Elisa Graham was adopted and raised by a Pākehā family. She’s found that studying raranga (weaving) at Te Wānanga o Aotearoa has helped her bridge the gap with her Māori heritage.
The 40-year-old from Hamilton made connections with her biological whakapapa through the mahi toi (art work) she has produced while studying Māori and Indigenous art at the Wānanga (TWoA).
“I’ve been able to connect innately through weaving to my ancestors because I’ve got some tūpuna that were weavers and were known in their own right. So I’ve been able to express myself in the same way and realise that some of my skills may have been innately inherited.”
Over the past year she has created five pieces made up of earrings, a bodice, two necklaces and a pākē (cape).
“They all link to my whakapapa and recognise the female line that I’ve come from,” says Elisa who will display her pieces at her classes end of year exhibition, He Kohikohinga.
The exhibition is due to run from 22 November to 10 December between 7am and 10pm at the Te Rapa Campus, with members of the public welcome to come along.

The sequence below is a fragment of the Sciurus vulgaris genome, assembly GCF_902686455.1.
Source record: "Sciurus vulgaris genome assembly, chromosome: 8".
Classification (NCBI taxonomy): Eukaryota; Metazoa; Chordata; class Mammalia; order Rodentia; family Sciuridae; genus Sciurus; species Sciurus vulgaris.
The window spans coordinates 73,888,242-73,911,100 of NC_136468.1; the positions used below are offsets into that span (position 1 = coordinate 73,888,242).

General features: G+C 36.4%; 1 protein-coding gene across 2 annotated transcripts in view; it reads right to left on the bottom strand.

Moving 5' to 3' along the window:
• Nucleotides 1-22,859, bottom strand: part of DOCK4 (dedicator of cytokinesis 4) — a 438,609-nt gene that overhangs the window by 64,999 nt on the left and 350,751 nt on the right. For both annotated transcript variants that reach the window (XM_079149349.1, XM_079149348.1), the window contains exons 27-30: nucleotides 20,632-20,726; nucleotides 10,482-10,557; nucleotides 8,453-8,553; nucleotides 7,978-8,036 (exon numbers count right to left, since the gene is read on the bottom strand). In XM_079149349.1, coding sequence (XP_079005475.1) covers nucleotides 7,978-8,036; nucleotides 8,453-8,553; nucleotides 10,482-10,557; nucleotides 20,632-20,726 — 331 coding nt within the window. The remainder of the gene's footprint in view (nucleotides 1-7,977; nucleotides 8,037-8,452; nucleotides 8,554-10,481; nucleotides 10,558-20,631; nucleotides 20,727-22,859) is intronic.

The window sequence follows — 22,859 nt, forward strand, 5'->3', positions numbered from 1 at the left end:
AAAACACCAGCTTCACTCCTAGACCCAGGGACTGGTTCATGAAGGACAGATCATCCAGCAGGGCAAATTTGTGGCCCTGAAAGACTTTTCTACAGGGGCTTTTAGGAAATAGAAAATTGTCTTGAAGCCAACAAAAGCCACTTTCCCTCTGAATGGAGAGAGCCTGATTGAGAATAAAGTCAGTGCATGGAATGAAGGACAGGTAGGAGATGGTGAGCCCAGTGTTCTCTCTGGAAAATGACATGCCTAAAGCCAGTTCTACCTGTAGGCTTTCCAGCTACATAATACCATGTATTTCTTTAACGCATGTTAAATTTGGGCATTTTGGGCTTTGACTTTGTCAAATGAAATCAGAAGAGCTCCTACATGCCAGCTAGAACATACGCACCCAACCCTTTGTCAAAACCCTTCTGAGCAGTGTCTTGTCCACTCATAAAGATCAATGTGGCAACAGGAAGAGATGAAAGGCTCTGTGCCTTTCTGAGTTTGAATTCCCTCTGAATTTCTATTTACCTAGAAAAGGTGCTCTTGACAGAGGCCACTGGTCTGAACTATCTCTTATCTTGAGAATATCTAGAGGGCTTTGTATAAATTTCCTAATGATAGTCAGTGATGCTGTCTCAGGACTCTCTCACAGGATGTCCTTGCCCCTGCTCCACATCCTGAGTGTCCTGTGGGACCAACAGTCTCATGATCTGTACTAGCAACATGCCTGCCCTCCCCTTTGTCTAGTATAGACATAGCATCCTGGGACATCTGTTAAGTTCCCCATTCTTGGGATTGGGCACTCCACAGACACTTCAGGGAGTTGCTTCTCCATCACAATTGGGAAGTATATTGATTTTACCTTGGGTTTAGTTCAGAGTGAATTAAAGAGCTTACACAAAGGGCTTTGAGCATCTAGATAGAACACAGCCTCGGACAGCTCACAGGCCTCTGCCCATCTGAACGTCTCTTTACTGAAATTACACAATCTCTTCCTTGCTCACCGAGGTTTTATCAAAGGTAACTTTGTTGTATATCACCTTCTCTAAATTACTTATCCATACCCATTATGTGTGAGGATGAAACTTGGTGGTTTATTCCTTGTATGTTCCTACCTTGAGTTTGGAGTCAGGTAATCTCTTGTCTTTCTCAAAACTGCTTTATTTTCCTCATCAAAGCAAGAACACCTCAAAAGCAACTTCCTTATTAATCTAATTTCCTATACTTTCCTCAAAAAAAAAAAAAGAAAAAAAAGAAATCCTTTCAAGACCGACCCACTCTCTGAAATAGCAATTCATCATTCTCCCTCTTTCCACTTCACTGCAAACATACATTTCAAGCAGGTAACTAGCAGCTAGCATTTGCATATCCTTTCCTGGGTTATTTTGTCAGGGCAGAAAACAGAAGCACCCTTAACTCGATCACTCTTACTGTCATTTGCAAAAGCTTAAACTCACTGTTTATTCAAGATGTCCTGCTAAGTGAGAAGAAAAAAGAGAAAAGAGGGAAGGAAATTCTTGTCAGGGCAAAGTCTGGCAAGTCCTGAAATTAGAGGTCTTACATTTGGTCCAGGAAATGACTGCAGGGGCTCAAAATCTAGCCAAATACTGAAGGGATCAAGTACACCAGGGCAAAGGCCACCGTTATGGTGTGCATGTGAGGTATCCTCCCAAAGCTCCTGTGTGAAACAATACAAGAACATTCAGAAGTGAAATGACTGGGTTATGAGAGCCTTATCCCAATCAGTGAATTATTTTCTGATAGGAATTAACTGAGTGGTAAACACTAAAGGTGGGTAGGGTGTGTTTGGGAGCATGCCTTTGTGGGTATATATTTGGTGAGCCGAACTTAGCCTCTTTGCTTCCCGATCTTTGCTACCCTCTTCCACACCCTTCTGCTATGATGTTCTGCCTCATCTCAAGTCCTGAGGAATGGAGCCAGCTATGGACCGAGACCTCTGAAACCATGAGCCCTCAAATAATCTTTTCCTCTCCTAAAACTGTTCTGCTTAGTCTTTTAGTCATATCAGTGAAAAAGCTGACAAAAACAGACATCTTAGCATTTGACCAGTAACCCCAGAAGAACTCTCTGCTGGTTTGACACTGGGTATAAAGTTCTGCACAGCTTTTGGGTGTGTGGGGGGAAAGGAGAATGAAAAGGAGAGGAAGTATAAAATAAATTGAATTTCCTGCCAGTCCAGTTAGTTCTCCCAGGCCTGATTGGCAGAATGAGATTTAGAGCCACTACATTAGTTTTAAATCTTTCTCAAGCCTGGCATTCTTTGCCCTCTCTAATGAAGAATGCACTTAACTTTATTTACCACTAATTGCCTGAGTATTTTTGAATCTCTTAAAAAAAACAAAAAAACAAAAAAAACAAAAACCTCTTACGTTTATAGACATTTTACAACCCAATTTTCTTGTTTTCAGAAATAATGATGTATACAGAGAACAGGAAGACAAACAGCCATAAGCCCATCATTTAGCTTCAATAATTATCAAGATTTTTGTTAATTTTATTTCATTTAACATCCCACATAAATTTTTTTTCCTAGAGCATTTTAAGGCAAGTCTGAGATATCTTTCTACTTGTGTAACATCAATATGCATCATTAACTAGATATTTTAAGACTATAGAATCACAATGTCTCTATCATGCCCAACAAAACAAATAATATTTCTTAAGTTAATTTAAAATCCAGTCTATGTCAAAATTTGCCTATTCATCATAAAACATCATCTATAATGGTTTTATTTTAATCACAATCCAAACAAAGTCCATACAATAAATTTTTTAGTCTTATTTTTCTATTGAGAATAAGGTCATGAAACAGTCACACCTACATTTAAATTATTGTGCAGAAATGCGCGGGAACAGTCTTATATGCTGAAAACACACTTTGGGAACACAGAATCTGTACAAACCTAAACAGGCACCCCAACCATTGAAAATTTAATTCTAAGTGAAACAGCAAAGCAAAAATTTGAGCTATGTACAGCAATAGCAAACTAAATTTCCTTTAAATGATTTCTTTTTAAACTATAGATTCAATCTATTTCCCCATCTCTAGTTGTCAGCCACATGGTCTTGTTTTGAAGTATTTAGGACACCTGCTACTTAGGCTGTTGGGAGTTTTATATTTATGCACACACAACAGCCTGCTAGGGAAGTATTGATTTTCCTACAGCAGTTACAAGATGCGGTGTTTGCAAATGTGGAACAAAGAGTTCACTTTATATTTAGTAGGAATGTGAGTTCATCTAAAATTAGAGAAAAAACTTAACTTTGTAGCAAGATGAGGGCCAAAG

“My daughter will be wearing all the pieces so it will be like myself and her bridging that gap between my ancestors and the coming generations.”
Despite all the interruptions throughout the past two years due to Covid, Elisa is grateful for the skills she has learnt and the knowledge passed down from her kaiako, Simi Paris.
“The classes have been very valuable and the kaiako emphasise not just being able to weave commercially but the kaupapa and tikanga behind it.”
The art on display at He Kohikohinga exhibition will be from a range of level 4 and 5 tauira from multiple classes and art forms.
The exhibition will be run in line with the Covid restrictions depending on the Covid level that Waikato comes under.